Like the LA-2A, the Leveler goes through a “waking” stage where the algorithms react to the program material as it is first played through it. This is known as “priming the cell.” Once this “warm state” is established, the state of the T4 cell can be saved and recalled from this menu uniquely for each of the four opto-coupler model options.
To get a feel for how this works, I looped some program material with the memory-management menu open, the gain-reduction knob fairly high, and continually “retrained” the cell every couple of bars using the “Save current T4 Cell memory” command and then erasing it from memory. The sound changed dramatically with each new save as it responded to the program material at that moment. According to MOTU, this has been fixed in the current version.
Save a warm state you like, and then you can easily recall it from this same menu. MOTU thoughtfully included a Standby button to bypass the plug-in temporarily without losing the T4 cell’s warm state. Each of the four models has its own personality, but all have a long release. Using it on some drums and vocals offered interesting results from each model (see Web Clips 3 and 4).
The relative simplicity of Leveler’s interface makes it inviting and simple to use, but it would be nice if the T4 cell-memory controls were a little more obvious. It’s too easy to overlook what is really a defining characteristic of this unique leveling amplifier emulation.
Convolution reverbs digitally capture the reverberations of a physical space by using a prerecorded audio sample—an impulse response (IR)—of the space being modeled. Convolution reverb plug-ins are generally judged on the quality of the included IRs and the controls available to shape and sculpt them. ProVerb gets high marks in both areas, but there’s a lot of power lying below the surface of this simple and elegant interface.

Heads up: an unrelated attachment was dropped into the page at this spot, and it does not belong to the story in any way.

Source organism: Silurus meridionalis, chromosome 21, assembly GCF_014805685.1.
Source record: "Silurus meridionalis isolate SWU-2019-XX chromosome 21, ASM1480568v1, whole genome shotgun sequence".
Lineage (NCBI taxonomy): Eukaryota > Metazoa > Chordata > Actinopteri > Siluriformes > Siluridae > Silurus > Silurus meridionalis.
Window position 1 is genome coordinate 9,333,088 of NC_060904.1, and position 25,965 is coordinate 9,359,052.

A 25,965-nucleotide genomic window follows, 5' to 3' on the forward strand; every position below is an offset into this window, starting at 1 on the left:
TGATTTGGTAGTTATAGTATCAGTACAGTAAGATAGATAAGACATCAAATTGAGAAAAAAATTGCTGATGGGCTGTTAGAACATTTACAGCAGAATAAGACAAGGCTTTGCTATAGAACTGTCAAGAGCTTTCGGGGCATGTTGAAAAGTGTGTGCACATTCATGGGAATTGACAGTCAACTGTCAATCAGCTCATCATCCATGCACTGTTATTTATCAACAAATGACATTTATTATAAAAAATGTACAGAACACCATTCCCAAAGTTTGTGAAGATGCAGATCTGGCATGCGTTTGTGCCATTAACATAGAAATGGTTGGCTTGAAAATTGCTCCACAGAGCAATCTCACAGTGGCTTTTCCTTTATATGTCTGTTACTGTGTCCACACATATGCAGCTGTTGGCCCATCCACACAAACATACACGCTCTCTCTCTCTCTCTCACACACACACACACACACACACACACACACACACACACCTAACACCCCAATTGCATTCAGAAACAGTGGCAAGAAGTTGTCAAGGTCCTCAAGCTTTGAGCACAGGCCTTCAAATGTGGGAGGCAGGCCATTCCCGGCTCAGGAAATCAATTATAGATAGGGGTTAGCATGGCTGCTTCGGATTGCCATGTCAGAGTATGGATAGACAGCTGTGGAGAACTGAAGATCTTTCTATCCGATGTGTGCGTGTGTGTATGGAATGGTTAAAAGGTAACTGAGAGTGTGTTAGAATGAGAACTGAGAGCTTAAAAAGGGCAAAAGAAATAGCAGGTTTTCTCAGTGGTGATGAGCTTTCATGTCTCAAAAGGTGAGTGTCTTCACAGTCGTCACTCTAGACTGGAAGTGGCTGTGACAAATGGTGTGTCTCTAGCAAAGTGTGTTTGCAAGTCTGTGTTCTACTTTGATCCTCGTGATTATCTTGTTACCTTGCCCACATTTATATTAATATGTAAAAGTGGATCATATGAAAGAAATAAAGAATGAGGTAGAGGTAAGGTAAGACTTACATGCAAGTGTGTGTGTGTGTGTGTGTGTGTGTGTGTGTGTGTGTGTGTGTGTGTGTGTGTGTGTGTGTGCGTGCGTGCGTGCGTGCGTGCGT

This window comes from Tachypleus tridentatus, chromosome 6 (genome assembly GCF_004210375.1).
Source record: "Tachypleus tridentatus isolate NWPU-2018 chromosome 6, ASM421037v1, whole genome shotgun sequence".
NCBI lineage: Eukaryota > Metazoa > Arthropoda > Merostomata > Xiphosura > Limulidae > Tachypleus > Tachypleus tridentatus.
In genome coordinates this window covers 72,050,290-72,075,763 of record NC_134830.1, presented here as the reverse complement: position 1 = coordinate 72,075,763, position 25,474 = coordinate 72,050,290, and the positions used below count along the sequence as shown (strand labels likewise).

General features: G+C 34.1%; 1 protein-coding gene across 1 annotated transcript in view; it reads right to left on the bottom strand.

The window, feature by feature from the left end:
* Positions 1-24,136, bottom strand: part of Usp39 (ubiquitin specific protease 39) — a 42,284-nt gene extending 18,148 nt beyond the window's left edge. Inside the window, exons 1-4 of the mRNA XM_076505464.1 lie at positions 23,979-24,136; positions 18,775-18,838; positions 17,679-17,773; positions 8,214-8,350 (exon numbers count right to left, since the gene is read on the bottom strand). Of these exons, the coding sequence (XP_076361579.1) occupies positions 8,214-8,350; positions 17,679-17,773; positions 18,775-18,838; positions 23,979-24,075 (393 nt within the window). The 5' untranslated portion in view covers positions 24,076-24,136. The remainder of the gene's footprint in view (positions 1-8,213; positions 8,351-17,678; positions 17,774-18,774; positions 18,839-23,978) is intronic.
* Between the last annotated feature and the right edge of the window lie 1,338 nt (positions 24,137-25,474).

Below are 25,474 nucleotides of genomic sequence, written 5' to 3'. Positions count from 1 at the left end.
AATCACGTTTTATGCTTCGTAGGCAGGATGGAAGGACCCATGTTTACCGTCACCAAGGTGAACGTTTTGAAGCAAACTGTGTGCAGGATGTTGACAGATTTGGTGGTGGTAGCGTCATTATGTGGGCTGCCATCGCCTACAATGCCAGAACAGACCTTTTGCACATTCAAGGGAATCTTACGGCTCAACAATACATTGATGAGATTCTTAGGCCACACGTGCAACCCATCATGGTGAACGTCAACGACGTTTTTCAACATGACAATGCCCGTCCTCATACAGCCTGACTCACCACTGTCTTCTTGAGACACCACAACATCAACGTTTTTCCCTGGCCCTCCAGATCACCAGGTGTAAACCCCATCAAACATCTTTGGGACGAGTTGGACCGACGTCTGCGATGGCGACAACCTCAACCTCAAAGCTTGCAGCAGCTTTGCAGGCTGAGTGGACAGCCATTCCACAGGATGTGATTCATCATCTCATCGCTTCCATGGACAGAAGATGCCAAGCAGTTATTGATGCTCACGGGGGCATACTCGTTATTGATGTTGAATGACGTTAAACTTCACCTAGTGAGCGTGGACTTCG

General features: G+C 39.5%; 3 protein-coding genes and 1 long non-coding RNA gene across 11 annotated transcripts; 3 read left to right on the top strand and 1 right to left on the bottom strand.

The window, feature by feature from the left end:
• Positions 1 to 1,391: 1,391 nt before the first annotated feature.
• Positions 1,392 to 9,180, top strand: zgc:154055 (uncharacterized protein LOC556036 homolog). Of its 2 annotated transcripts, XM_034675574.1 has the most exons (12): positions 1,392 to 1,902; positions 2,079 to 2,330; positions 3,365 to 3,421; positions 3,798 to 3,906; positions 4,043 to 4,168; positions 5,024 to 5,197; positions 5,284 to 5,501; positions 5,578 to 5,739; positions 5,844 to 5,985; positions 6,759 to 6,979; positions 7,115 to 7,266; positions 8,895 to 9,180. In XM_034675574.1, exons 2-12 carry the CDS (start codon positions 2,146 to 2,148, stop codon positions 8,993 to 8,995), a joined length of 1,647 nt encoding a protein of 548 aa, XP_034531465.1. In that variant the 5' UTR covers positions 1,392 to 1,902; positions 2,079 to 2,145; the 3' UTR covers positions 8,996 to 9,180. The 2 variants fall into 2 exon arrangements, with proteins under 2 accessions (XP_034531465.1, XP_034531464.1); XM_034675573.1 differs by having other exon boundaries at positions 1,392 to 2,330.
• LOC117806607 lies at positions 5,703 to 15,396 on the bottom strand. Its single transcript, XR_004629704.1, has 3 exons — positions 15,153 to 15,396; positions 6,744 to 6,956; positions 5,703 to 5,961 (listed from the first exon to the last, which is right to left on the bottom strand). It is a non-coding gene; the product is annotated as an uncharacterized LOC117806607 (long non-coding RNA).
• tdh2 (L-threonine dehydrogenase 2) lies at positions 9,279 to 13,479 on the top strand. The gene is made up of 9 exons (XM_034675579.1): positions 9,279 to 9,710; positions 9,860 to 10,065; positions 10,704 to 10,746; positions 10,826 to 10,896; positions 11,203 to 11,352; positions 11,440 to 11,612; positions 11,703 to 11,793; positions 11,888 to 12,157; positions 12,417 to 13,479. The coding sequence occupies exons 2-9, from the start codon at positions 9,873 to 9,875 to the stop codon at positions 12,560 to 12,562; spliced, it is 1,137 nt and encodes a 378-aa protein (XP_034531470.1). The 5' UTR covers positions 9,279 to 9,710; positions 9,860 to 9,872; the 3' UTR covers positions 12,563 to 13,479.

ProVerb’s ability to drag and drop any audio file to create an IR is simply brilliant and encourages worry-free experimentation. The first thing I tried were some downloaded shareware IRs. Real-time drag-and-drop worked flawlessly, and the flexible IR-management scheme in ProVerb lets you easily copy imported IRs to User, Shared, or Project-based locations.
In the next maintenance update (shipping at press time), MOTU plans to add the ability to drag-and-drop entire IR libraries into ProVerb in a single operation that replicates the library’s folder structure in ProVerb’s hierarchical menus.
MOTU optimized the ProVerb algorithms so that modifying the IRs with the pre-delay, damping, and length knobs is almost instantaneous. This feature, along with the availability of negative pre-delay values, makes sound-design experimentation very inviting.
The 4-band EQ is a nice touch, but the dynamic mixing section really makes this reverb special. When enabled, it lowers the level of the reverb in the mix based on the level of the dry signal. So, effectively, it acts as a ducker being fed with the dry signal, acting on the reverb, before the effects return. This all happens within ProVerb’s internal signal chain. I liked using a low threshold setting and high compression value for dramatic results (see Web Clip 5 and Fig. 3). Here, I would like to see MOTU add a Bypass button for this whole section to easily A/B the signal with and without the ducking effect.
FIG. 3: ProVerb’s dynamic mixing section is set to “duck” the level of the reverb within the plug-in’s internal mix, based on the level of the dry signal.
MOTU has done an excellent job with all three of these plug-ins but could add to the “wow” factor by including more presets. (Note: According to MOTU, more presets will be added in a forthcoming maintenance update.) Granted, these types of effects are so program-dependent that factory presets are generally not a high priority. But they could spotlight the unique features lying beneath the surface—particularly of the EQ and ProVerb. I found myself using the EQ’s Type-IV filter type with very wide-band slopes and subtle gain in ways that I never usually do with other EQs. Some presets pointing in this direction might have led me to this approach sooner. ProVerb would also benefit from some presets showing off its unique sound-design and ducking capabilities by showing users unconventional ways of using the parameters.
Saving presets between formats is absolutely seamless, and I could perfectly and reliably drag-and-drop presets between RTAS and AU versions. This is an incredible step forward in interapplication compatibility.
All three plug-ins are definitely worthwhile additions, and if you take some time to experiment with these, you’ll be richly rewarded. I know I’ll be reaching for each one of these in my next mix.
Eli Krantzberg creates instructional videos for various DAWs and plug-ins at groove3.com. Special thanks to Montreal singer Nancy Lane for her vocals.